The first eighteen months of my little boy’s life are snapshots of knowing. They are photographs I do not want to treasure or put into a really cute baby album.
I grip the pictures in my hands, not afraid that they will be ruined. The sacred treasures float down to the hardwood floor where they answer the question that haunts my soul. How did you know?
Maybe I knew when he came into this world. The way he stared at the ceiling fan when I fed him, his eyes gazing up at those twirling blades and not at my face. Was this the first sign?
Maybe it was the way he laid on his play mat looking up at the black, white, and red toys. Not grabbing or kicking at the rattles or reaching for the mirror that showed his little face and blue eyes.
Maybe, just maybe, it was when I had to take his hand and wave bye-bye for him when we left playgroup. His fingers were limp, his face turned away from the other children in the room.
Could it have been the times I sat in my car unable to breathe. My fingers gripping the steering wheel, staring at my child through the rear view mirror. Because I knew, yes I knew, something was not right.
Click. Click. Click.
Maybe it was when he could not play peek-a-boo or point to anything to get my attention. Stroller rides in the neighborhood, birds chirping, airplanes flying overhead and my sweet boy was staring off, his eyes looking to a place that I did not know.
Maybe it was how he found comfort lying on the floor on his side. Taking toys in his hand and dropping them in front of his eyes over and over again.
Could it be because there were no words coming from his lips. No words. No sounds. Nothing.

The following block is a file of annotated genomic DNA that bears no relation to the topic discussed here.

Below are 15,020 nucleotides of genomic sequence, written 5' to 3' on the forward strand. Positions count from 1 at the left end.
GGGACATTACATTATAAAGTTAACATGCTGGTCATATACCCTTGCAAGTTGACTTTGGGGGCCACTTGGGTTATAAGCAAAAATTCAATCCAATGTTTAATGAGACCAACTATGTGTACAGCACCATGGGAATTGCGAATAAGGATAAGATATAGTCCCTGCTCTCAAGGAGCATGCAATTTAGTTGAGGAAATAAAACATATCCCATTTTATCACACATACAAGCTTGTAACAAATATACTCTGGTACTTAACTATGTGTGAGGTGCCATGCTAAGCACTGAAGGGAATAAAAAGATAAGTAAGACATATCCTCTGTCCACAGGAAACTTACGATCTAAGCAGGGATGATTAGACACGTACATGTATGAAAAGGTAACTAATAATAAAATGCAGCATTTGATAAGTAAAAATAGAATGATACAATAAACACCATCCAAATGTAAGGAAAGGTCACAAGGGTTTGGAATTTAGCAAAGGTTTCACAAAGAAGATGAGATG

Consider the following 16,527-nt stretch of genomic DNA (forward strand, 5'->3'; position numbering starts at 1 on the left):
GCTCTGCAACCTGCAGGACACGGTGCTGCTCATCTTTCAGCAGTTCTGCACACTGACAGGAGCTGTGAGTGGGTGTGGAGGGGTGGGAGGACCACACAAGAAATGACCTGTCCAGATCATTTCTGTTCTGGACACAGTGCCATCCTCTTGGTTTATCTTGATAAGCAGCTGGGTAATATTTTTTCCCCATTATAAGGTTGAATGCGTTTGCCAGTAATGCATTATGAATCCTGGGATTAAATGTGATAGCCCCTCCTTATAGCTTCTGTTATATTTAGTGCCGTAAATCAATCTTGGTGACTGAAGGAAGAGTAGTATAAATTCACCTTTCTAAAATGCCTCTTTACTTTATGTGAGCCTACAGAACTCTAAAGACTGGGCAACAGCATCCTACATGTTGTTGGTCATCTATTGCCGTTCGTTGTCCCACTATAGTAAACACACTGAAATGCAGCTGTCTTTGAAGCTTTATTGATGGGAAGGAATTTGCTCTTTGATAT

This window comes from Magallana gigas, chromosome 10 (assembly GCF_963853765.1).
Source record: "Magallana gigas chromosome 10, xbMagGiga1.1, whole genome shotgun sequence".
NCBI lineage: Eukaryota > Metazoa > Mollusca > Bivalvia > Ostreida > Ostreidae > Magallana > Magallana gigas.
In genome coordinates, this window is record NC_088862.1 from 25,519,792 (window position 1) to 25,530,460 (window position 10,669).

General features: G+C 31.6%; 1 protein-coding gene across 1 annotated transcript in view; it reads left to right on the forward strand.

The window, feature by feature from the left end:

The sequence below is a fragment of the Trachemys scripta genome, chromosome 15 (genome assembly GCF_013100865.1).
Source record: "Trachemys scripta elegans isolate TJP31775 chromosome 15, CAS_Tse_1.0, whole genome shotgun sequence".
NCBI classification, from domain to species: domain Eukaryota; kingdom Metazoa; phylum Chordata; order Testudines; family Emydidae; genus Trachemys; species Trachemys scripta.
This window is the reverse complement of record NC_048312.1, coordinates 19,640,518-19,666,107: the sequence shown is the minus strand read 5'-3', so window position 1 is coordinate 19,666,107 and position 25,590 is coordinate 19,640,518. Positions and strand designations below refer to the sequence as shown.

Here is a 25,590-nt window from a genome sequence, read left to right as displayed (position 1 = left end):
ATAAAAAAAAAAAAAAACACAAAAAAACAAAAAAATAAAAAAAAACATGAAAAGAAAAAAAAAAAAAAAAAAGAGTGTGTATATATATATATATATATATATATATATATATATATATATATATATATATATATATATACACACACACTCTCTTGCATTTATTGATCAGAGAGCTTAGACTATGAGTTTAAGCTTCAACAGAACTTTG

Click. Click. Click. Click.
Maybe it was when I would call his name and he would not turn his head. “Dawson! Dawson! Dawson!” My voice was strong. Desperate. Yearning for my child to run into my arms. To miss me. To know me.
But he was not there.
He was gone.
Gone to a place where I could not reach him.
To a place that he knew.
Where we were not allowed.
They tell the story.
How did you know your son had autism?
I just knew.
So the pictures are scattered on the floor. They delicately answer the question.
How did you know?
I bend over. I pick up the photographs.
And among the pictures that are dark and gray.
Among the photographs that I want to rip to shreds.
There are other moments.
Memories captured of his first words when he was five years old.
And the sacred moment caught on film when he whispered the sound, “Mommy hug” and reached out for me to hold him.
And the click of the camera the day he jumped off the diving board and looked me right in the eye when he popped out of the water.
And when the days of autism are dark.
When he is curled up naked on his floor because his pinwheel broke.
When his hand hits my arm, stinging my heart because his Baby Neptune video skipped.
I will look at the photographs.
And when I am asked, “How do you know?”
I will look at all the pictures.
The ones that are dark and gray.
The ones full of light and hope.
And I will see.
That these photographs, they must be placed together in the album.
They can’t stand alone.
They are the answer to the question.
How do you know?
Copyright Cheairs Graves May 13, 2012